At the Globsec conference last month in Bratislava, Macron struggled to answer the questions this blurring of the landscape raises. There, in front of the European foreign policy crowd, he laid out his political answers to the question of what this continent is. Europe, Macron believes, needs a new summit: a G20 style grouping known as the European Political Community (EPC). At its second meeting at the start of June, every leader the EU considers European – except Turkey’s Recep Tayyip Erdoğan – met in Moldova. “Act decisively. Move swiftly. Dream big,” said Macron at the launch of the EPC. “These words are not only the prerogative of China or the United States of America.” This catches his big fear: that Europe – politically – is disappearing. And if it cannot organise itself, it will only be organised by others.
But Europe, for him, is not a patchwork of nations, or merely a series of values enshrined in human rights legislation – but a “singular” civilisation with “Judeo-Christian roots”. This means political Europe excludes Muslim Turkey and has an uncomfortable edge with the roughly 10 per cent of France and 5 per cent of Europe that is Muslim, many of whom, such as in Albania, have been so for centuries.
Macron’s favourite political phrase is en même temps – at the same time. Domestically, he believes he is balancing Europe’s contradictions on immigration and demographic change. Europe’s cultural inheritance is both rights-based universalism and national particularism. At home, he thinks his en même temps means that the tougher your position is on borders, the more open you can be internally; Macron can embrace France’s diverse population, while seeking to slow the process of demographic change. The danger is that this balancing act collapses. What happens if his tough rhetoric on migration never goes beyond words? Power will be inherited by Marine Le Pen and her soulmates like Giorgia Meloni in Italy, and Herbert Kickl in Austria.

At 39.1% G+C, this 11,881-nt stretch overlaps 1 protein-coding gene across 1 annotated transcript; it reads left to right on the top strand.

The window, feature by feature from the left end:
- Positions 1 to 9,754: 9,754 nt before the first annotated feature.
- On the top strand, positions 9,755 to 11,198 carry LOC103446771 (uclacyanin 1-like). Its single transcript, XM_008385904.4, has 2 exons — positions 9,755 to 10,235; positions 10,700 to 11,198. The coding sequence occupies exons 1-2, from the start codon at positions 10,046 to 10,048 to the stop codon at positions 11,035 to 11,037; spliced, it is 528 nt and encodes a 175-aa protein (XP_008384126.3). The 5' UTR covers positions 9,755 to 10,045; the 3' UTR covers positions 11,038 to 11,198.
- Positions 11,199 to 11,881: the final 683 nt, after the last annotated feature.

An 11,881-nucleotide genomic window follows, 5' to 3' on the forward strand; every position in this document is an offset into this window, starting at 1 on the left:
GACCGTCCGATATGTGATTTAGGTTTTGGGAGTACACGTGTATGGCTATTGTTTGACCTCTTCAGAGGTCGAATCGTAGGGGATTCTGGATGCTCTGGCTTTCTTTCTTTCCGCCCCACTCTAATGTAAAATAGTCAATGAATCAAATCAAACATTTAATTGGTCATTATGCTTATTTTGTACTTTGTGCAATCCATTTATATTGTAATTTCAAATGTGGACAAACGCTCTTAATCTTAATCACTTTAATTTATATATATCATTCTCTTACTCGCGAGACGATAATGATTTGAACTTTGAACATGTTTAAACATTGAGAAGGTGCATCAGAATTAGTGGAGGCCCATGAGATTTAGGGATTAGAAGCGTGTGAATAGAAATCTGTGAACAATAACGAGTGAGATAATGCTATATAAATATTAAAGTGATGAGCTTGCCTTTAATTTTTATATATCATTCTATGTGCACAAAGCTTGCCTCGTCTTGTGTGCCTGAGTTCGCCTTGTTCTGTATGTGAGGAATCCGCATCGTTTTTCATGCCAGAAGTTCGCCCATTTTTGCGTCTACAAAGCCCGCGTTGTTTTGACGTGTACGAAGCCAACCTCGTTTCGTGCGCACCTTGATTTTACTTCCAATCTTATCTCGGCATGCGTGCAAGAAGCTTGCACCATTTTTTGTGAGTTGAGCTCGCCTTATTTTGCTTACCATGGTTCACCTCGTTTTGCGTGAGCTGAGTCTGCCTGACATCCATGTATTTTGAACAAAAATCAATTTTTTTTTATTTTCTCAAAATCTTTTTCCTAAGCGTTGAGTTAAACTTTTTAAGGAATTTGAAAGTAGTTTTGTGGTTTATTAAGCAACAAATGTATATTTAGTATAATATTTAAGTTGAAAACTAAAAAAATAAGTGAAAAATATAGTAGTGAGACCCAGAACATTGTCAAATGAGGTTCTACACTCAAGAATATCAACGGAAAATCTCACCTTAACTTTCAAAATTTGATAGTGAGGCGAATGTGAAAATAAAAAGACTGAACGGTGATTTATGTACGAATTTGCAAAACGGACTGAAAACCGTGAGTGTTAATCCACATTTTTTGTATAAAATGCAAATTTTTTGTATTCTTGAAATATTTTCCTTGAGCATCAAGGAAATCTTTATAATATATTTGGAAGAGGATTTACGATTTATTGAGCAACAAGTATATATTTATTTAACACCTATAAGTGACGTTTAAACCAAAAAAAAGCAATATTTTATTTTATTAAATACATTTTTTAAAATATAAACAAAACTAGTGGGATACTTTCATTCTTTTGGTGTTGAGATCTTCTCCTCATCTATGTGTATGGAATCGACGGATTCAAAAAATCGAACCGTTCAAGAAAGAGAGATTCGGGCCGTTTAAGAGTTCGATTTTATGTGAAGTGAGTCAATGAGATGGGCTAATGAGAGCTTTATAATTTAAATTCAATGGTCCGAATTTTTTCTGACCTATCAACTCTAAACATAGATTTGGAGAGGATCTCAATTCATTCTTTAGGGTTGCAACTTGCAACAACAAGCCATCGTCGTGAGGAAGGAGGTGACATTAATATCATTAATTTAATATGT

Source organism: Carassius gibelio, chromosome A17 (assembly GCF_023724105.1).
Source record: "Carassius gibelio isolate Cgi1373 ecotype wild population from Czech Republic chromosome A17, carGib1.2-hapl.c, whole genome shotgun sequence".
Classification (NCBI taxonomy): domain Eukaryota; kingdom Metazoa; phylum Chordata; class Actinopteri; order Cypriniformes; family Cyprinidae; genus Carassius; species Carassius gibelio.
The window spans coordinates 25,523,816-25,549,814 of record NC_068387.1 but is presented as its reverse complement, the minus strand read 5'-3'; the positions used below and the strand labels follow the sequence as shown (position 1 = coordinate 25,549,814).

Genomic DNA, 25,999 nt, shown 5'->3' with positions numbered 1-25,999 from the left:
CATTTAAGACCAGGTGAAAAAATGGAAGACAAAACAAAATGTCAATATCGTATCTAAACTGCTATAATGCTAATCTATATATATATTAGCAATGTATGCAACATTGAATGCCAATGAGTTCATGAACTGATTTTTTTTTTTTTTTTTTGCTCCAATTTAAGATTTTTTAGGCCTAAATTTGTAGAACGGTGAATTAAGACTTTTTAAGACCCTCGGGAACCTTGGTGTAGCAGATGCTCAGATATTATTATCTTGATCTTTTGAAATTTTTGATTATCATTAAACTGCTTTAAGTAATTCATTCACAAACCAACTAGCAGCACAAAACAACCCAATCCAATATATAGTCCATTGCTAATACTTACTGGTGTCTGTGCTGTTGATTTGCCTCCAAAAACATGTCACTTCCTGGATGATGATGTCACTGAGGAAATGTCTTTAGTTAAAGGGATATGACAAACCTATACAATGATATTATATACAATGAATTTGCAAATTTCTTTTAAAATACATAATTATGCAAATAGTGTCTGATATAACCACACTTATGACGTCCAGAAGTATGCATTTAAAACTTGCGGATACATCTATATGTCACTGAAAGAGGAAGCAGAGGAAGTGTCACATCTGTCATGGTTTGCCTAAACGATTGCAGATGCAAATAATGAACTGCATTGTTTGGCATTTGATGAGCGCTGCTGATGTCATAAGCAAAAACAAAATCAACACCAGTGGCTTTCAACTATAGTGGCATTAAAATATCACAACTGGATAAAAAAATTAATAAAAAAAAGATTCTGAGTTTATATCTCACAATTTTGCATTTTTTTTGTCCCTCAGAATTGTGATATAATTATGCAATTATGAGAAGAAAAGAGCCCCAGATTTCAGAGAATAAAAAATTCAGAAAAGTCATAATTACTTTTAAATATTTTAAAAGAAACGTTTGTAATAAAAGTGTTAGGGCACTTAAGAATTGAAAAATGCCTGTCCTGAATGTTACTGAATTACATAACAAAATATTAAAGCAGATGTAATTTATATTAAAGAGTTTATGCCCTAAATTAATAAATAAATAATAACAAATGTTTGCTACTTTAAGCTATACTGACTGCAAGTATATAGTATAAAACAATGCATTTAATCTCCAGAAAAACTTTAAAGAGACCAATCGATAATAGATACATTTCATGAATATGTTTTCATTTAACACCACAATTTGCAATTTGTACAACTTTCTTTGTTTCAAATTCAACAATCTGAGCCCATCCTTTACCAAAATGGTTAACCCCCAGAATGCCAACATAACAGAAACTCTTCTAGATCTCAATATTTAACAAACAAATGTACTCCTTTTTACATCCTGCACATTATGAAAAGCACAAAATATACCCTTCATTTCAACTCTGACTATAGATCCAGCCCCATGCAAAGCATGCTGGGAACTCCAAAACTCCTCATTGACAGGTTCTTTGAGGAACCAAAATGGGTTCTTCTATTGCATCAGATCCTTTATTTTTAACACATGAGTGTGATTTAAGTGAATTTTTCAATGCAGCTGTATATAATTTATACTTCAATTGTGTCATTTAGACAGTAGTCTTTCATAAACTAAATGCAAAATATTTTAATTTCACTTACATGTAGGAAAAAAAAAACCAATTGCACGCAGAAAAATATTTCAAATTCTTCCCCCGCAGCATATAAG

Macron’s approach does not speak to the new, blurring Europe. Membership of his European Political Community is made up of four kinds of countries: current EU members, future EU members, former and semi-EU members, and partners in a future European security order. A better invite list would include North African leaders as observers. They should be partners in a new European order on migration, energy and the climate. Deeper, structured partnerships with these countries – particularly, to both limit and reduce suffering on dangerous migration routes – is one way for Europe to control its destiny. It would also send a statement about European identity.
Europe is more than a metaphor, map or a political system. For all his faults, Macron understands this. He is right to conceive of Europe as a civilisation. We live, inescapably, in stories about the past and the future. Europe needs the stories of civilisationism – just not a narrow and exclusionary civilisationism. There is a wider, richer, blurrier story to tell about Europe’s heritage and future, which doesn’t exclude Islam from its history and is honest about the long exploitation of Africans in making it what it is. A story that fits its community as it blurs demographically and bends politically to find new structures that can work across the Mediterranean. This is Europe, both something new and something ancient, a story that is ready to be retold.
“This is Europe: The Way We Live Now” was released on 15 June by Picador.